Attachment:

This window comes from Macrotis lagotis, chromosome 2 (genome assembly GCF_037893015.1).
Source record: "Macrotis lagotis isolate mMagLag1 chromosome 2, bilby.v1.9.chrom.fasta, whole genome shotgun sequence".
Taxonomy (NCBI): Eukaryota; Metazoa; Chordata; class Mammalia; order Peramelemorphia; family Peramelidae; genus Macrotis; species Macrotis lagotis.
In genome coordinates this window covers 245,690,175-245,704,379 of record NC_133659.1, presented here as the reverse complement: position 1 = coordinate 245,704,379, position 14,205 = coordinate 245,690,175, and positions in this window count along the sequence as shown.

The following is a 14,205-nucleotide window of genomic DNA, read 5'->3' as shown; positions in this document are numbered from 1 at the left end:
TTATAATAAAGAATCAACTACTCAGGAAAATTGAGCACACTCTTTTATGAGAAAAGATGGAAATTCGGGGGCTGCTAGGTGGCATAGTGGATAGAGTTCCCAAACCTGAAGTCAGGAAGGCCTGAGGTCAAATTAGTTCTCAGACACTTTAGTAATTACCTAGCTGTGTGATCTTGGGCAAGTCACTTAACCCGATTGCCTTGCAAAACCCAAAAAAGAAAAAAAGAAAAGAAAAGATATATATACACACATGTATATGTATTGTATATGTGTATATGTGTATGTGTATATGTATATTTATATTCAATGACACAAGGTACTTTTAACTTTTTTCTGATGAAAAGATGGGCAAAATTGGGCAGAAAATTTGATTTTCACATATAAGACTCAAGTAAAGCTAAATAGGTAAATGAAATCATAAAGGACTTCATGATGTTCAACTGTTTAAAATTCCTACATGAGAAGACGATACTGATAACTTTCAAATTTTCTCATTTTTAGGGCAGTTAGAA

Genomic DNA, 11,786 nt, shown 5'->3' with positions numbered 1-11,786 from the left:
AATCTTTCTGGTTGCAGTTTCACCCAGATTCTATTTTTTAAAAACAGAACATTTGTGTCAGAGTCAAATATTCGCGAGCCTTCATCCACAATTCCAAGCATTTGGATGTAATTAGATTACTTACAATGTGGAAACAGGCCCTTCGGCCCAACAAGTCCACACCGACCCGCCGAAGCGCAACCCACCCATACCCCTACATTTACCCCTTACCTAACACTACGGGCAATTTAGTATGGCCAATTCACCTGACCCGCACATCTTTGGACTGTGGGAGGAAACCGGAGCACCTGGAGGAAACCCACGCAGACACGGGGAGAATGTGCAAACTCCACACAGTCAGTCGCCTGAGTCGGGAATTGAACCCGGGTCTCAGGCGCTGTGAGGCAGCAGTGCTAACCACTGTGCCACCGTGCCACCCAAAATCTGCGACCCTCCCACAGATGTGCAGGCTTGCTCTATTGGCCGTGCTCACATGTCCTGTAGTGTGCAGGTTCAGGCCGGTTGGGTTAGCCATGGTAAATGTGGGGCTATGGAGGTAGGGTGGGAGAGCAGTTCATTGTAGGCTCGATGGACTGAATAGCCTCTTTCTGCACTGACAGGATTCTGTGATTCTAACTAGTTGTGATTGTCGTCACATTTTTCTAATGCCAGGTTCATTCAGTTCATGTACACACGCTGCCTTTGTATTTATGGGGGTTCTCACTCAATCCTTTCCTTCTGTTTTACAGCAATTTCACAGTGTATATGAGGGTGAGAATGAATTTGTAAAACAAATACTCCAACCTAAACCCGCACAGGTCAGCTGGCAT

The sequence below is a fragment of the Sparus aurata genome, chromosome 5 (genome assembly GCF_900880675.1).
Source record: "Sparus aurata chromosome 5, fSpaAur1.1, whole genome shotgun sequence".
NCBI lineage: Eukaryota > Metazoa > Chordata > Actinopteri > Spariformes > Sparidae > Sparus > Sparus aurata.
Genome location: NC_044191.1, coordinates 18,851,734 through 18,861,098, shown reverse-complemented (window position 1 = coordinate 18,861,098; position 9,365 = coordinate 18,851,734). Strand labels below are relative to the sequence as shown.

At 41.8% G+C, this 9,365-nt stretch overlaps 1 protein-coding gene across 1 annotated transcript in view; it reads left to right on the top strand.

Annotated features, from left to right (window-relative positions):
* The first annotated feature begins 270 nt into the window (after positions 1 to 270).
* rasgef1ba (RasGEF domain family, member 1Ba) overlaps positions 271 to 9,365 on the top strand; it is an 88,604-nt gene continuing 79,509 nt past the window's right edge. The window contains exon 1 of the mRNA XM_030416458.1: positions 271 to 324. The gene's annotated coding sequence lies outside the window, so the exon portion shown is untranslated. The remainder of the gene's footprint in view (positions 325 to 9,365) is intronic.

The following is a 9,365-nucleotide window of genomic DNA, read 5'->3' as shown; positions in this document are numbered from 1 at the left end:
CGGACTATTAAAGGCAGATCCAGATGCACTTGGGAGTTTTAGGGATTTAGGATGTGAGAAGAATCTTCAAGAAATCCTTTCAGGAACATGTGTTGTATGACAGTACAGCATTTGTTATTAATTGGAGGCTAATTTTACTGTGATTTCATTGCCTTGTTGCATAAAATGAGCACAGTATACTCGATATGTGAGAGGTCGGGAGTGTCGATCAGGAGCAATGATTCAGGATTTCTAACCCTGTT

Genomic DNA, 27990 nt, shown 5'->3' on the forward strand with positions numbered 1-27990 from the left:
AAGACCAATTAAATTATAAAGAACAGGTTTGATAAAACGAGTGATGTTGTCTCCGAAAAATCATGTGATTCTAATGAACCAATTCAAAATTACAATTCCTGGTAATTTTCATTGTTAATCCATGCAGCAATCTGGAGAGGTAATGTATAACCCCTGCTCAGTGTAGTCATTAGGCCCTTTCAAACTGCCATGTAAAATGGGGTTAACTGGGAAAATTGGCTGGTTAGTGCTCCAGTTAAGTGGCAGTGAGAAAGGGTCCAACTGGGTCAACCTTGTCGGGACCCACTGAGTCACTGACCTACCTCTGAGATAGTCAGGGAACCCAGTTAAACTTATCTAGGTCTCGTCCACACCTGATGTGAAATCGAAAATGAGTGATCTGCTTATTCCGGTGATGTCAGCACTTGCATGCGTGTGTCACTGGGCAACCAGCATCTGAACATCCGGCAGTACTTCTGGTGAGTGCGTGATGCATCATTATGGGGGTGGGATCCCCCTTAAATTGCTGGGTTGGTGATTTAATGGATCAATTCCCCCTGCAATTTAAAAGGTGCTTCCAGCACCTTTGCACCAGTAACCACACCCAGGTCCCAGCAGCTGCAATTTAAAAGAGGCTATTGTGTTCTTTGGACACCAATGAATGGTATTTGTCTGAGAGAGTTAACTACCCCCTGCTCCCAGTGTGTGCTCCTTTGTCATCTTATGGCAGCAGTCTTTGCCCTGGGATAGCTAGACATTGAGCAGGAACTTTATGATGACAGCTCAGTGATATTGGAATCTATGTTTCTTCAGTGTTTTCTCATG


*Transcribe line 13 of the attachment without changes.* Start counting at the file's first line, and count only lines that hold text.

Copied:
At 41.8% G+C, this 9,365-nt stretch overlaps 1 protein-coding gene across 1 annotated transcript in view; it reads left to right on the top strand.